The first thing to look here, is what type of entity we should use
So then when we’re dealing with businesses in this business asset segment, we have to look first at the type of entity we will use and the tax status.
Also, we are concerned about liability in the business segment.
So the liability means that if something goes wrongi nside of my business, that I’m not going to be held personally liable.
So I want to make sure I have a shield there, a strong shield that’s going to protect me. So if somebody slips and falls as they walk into my business, they don’t turn around and sue me personally for them falling down and breaking a leg,they can sue my business, but they’re not suing me.
So liabilities are super important and then the other one is going to be taxation, right? Taxes. How do I keep my taxes low?
Not only maintain taxes low, but also have total control over my taxes, meaning that I can decide how much taxable income I’m going to be reporting personally.
The business entity gives us opportunities by writing off certain things like, say you wanted to buy a car, all right,you’re going to run it through your business.
Well, if you do that, then that’s a way in which you’re reducing your taxable income. So you have that ability to control your taxes there.
And the third thing about the business that we look at is information reporting.
It has to do with what type of information from your business shows up on your 1040.
That’s really important if you’re a real estate investor, because in many situations, if you’re bought buying property,you’re obtaining a loan, usually a mortgage loan. The lenders, if you have to qualify for it personally, are looking at your 1040.
And the question is, do you want a lender to scrutinize your business because they see that you’re in business for yourself and they’ll oftentimes ask for balance sheets, P&L (profit and loss statement) and information on your business activities to determine whether or not you qualify for a loan, if you have solvency as a borrower of that hard money loan, jumbo loan, mortgage loan, or maybe even an FHA loan, who knows.
And you might think, well, what is the relation between the business aspect they scrutinize and my personal aspect?
From the lenders point of view, if your business is in trouble, they’re afraid that you’ll take money to cover the business problems and not cover your mortgage loan.
So that’s why it comes into play. So knowing that, what do we often then look at setting up here in this business segment? What tyoe of entity?
An INC Or An LLC For Business Asset Protection
So I’ve got two choices here that I can look at: a traditional INC or an LLC.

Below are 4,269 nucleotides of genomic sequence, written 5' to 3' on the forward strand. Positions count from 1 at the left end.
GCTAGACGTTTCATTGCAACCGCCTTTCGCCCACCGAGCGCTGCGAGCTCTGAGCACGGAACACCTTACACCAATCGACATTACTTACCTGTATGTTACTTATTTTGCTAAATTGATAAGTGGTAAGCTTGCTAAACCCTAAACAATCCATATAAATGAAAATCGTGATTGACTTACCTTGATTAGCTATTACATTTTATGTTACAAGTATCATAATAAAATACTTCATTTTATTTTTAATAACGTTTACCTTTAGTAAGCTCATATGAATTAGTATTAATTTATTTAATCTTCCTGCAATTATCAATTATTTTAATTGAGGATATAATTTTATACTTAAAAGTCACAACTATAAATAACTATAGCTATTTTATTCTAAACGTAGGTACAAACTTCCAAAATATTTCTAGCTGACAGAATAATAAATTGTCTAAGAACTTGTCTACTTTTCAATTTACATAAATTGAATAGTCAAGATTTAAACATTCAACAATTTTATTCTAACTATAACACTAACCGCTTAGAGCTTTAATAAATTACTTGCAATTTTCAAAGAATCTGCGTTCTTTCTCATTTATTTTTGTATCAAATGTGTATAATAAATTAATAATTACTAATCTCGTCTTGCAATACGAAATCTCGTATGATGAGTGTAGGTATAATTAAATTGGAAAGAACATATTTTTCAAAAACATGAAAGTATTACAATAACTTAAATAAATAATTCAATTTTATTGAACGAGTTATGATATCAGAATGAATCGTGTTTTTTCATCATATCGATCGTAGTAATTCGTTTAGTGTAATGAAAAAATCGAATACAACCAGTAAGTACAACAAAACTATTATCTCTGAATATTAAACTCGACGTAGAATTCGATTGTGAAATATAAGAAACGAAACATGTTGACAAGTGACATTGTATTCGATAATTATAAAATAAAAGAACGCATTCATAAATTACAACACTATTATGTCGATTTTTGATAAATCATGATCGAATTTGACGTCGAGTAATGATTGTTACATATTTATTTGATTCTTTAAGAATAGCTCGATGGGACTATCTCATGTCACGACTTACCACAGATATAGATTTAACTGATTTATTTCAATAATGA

If you set up a traditional INC, you can have it treated as a C Corp or an S corporation for federal tax purposes.
Now, an S corporation is a flow through, so it’s going to flow down to your C corporations tax at a flat 21%.
Now an LLC can also be taxed as a C or an S corporation. In fact, your limited liability companies can can even be set up as a partnership or as a disregarded entity.
But the thing is, on the business side, a major mistake that people make when they create LLC for their active businesses is they choose to treat their entity as a partnership or disregarded entity.
And from a tax standpoint, I mean,you just want to pay as much as possible because that’s what you’re doing. If you choose a partnership or disregarded entity for an active business that you’re involved with, you’re going to be treated as a sole proprietor and sole proprietors get zero or the least amount of benefits when it comes to tax planning for their business income.
So I will discard completely partnerships and disregarded entities.
When it comes to structuring an active business, we’re either going to go Traditional INC or an LLC,and then we’re going to tax it either as a C or an S.
Okay. Now I’ll explain that just a moment.
On the tax side, the first thing I want to address is how do you determine whether or not you want an INC versus an LLC?
Now, a lot of practitioners, attorneys and CPAs, if you go to them to create a new business,they’re probably going to recommend you create a limited liability company right here.
They’re going to say, I just set up an LLC and well,they may even tell you to tax it as an S corporation. I see that all the time.
I’m not saying you shouldn’t do that, but what I want to expose you to understanding is that sometimes a traditional INC is better than a limited liability company when it comes to planning.
So what I find is that a lot of people don’t know the right questions to ask or the professional themselves are not asking the right questions to their client and making that determination as to whether or not it should be a traditional INC or an LLC.
So what are those questions you need to be asking yourself to make this determination or a professional should be asking of youwhen you’re setting up a business and trying to determine whether or not it’s an INC or an LLC to get started.
All right, so which are these important “questions” to ask ourselves?
Number one, you’ve got to ask yourself. This is do you plan to sell the business? All right. So that’s one thing I want to do. I plan to sell the business in the future at some point in time.
And number two, do you think there’s a possibility the business might fail then? The reason why I say that is because many times when you start a new business,the business, you know, in the first two or three years, it could fail.
And then the last thing that I look at here, number three is, do you buy real estate? Do you buy real estate or invest in real estate?
So those were the three questions that we have when it comes to determining if it is an INC or an LLC. And that is, do you plan to sell the business? Is that a possibility in the future? Is there a possibility that you may lose money in this business and end up shutting it down? Or, are you a real estate investor?
If you answered yes to any of those questions , then there’s a strong possibility you should be setting up an INC and not a limited liability company.
And let me show you why.
So why the first one? Do you plan to sell the business? Why is that important?